Years ago, Paul McGuinness and other handlers of the band’s image guaranteed that these wide-eyed evangelicals avoided the Christian rock pigeonhole like the plague. Such a worry wouldn’t make sense to this latter day U2. So, from an open stage, the four men all dressed in black close the show in the manner of traveling apostles as they transform a cavernous arena into a cozy revival tent. The final trilogy combines two recent songs with one that’s more than 20 years old. The punk hymn "All Because Of You" prepares the way for an acoustic "Yahweh" and the standard coda of the old school, simply called "40."
Although I’d experienced this enchanting ritual with thousands before on both the Unforgettable Fire and Joshua Tree tours, the first time I grappled with the sentimental gravity of "40"as a show closer was watching the video from "Under a Blood Red Sky." Around that time (it was probably still 1983) I read an article in Rolling Stone where Bono compared the band to The Beatles and The Who. The cynics saw Bono’s now-trademark pomposity but laughed off the claim.
Today U2 stands alone, having long since left behind its peers in the 1980s new rock revolution. In fitting tribute to those bold ambitious comparisons, Bono channels those whose crown he’s stolen, with delicious snippets of "Blackbird" during "Beautiful Day" and "I Can See for Miles and Miles" at the end of "Electric Co.”
U2 has revived the big music of arena rock from numerous near-death experiences. Perhaps that’s too much for one man, perhaps this is too much for one band, but U2 seems up for the challenge of keeping it real and keeping it human, a fact exemplified again and again by Bono’s accessible and down-to-earth demeanor that can be see when he’s chatting up his fans who gather outside each venue early, hoping to get a glimpse of the band. If the world of pop music is a kind of musical polity, it’s a place where Bono is unashamedly pope, president, and king.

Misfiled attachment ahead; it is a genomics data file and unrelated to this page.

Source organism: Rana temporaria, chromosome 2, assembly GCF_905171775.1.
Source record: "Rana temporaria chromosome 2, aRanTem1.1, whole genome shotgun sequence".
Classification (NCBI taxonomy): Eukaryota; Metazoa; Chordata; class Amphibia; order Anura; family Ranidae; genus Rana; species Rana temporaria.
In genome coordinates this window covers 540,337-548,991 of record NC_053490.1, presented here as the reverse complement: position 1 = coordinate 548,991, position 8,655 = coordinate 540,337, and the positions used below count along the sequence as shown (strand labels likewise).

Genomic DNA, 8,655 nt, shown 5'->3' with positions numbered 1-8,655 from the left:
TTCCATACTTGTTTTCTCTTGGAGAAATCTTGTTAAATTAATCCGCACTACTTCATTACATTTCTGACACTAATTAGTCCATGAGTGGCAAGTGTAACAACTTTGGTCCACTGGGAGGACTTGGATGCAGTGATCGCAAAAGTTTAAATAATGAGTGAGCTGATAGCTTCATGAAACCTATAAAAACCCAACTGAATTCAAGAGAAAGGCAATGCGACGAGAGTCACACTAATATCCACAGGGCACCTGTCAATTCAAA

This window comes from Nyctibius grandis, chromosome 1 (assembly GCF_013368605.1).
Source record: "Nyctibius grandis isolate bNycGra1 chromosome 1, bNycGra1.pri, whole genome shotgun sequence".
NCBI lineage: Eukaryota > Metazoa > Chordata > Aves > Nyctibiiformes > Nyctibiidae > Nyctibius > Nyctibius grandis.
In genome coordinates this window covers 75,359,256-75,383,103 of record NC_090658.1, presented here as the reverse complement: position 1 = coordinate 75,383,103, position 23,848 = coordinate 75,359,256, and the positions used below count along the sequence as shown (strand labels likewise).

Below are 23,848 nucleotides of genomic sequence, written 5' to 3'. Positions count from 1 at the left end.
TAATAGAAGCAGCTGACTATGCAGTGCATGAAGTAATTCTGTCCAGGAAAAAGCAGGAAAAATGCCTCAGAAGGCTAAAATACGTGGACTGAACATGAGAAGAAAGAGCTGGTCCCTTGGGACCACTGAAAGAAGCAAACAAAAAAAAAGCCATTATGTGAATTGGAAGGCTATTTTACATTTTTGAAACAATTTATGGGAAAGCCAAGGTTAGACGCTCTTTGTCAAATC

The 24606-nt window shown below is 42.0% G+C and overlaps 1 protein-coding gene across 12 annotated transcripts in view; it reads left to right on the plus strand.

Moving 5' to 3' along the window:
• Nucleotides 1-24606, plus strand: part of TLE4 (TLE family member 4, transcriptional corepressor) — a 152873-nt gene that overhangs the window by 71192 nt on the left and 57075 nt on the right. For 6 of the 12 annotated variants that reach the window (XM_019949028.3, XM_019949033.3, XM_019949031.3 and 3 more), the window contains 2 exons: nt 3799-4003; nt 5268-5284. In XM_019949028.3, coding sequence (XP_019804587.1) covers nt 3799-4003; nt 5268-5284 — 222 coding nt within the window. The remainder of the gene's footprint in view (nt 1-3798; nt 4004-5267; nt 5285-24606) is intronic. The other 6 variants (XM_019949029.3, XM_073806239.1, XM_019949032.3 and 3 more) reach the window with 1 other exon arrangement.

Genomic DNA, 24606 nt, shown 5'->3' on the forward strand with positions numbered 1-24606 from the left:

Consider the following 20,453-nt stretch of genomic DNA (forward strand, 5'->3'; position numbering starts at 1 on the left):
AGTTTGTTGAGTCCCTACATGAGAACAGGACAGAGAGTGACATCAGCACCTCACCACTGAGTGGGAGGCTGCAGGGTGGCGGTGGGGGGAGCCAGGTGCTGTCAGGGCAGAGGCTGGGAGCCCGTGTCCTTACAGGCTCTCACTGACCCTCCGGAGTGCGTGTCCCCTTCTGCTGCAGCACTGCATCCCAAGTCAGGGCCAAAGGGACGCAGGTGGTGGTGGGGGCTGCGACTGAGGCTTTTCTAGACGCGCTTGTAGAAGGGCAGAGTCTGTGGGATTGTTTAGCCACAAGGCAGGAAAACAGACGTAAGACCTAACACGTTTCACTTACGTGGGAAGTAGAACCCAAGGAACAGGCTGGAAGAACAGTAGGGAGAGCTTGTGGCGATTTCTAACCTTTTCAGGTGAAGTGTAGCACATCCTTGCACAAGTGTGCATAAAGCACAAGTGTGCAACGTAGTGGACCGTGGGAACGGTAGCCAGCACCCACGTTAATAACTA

Yet because of U2′s unrelenting loyalty to the fans, and the enduring grace and power of the music itself, it’s a society we’re still willing to pay to be citizens of, if only for one (or, maybe, more) night every four years.
Monday, May 8, 2017
Neil Young - Tonight’s the Night
Jamey Johnson - High Cost Of Living
Gary Allan - It Ain’t The Whiskey
Steve Earle - Oxcontin Blues
Phil Odgers - Sunday Morning Coming Down
Son Volt - The Storm
Ryan Adams - Breakdown
Sturgill Simpson - Keep It Between The Lines
First Aid Kit - My Silver Lining
Joseph Arthur - I Miss The Zoo
John Mayer - Helpless
Buffy Sainte-Marie - Helpless
The King’s Singers - Helplessly Hoping
The Michigan G-Men - Helplessness Blues
Straight No Chaser - Helplessness Blues
Donna The Buffalo - One Day At A Time
David Benton - Came To Believe
Luka Bloom - Bad
Mickey Harte - Running to Stand Still
Ed Sheeran - Save Myself
Can We Hang On? - Cold War Kids
Johnny Cash - Help Me
Corey Harper - Keeping Me Alive
Mondo Cozmo - Shine
Sunday, May 7, 2017